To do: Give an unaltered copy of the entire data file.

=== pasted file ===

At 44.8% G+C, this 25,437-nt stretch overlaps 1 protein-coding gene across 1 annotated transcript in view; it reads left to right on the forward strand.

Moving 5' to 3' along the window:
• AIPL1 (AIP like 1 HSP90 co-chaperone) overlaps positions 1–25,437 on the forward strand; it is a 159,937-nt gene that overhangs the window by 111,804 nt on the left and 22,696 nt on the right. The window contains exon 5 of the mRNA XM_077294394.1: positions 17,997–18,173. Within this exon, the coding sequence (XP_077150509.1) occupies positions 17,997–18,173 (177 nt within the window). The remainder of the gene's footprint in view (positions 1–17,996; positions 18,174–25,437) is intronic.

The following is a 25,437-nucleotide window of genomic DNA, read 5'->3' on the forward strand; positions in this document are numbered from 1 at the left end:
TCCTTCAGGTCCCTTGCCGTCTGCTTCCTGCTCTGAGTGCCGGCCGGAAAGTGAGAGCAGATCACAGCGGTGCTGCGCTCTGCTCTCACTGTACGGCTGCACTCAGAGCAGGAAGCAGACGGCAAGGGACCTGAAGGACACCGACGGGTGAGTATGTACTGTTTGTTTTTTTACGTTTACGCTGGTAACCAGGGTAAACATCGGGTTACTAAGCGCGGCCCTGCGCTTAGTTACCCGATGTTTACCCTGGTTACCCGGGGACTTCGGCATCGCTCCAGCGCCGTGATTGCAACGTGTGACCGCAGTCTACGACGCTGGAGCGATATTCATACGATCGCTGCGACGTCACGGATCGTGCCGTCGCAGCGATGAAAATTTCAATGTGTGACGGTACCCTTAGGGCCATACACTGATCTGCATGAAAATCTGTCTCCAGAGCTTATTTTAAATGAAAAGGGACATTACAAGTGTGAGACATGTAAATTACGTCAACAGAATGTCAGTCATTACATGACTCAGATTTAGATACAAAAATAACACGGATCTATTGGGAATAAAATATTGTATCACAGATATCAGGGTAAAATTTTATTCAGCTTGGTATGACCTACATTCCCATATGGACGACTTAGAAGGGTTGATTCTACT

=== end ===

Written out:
At 44.8% G+C, this 25,437-nt stretch overlaps 1 protein-coding gene across 1 annotated transcript in view; it reads left to right on the forward strand.

Moving 5' to 3' along the window:
• AIPL1 (AIP like 1 HSP90 co-chaperone) overlaps positions 1–25,437 on the forward strand; it is a 159,937-nt gene that overhangs the window by 111,804 nt on the left and 22,696 nt on the right. The window contains exon 5 of the mRNA XM_077294394.1: positions 17,997–18,173. Within this exon, the coding sequence (XP_077150509.1) occupies positions 17,997–18,173 (177 nt within the window). The remainder of the gene's footprint in view (positions 1–17,996; positions 18,174–25,437) is intronic.

The following is a 25,437-nucleotide window of genomic DNA, read 5'->3' on the forward strand; positions in this document are numbered from 1 at the left end:
TCCTTCAGGTCCCTTGCCGTCTGCTTCCTGCTCTGAGTGCCGGCCGGAAAGTGAGAGCAGATCACAGCGGTGCTGCGCTCTGCTCTCACTGTACGGCTGCACTCAGAGCAGGAAGCAGACGGCAAGGGACCTGAAGGACACCGACGGGTGAGTATGTACTGTTTGTTTTTTTACGTTTACGCTGGTAACCAGGGTAAACATCGGGTTACTAAGCGCGGCCCTGCGCTTAGTTACCCGATGTTTACCCTGGTTACCCGGGGACTTCGGCATCGCTCCAGCGCCGTGATTGCAACGTGTGACCGCAGTCTACGACGCTGGAGCGATATTCATACGATCGCTGCGACGTCACGGATCGTGCCGTCGCAGCGATGAAAATTTCAATGTGTGACGGTACCCTTAGGGCCATACACTGATCTGCATGAAAATCTGTCTCCAGAGCTTATTTTAAATGAAAAGGGACATTACAAGTGTGAGACATGTAAATTACGTCAACAGAATGTCAGTCATTACATGACTCAGATTTAGATACAAAAATAACACGGATCTATTGGGAATAAAATATTGTATCACAGATATCAGGGTAAAATTTTATTCAGCTTGGTATGACCTACATTCCCATATGGACGACTTAGAAGGGTTGATTCTACT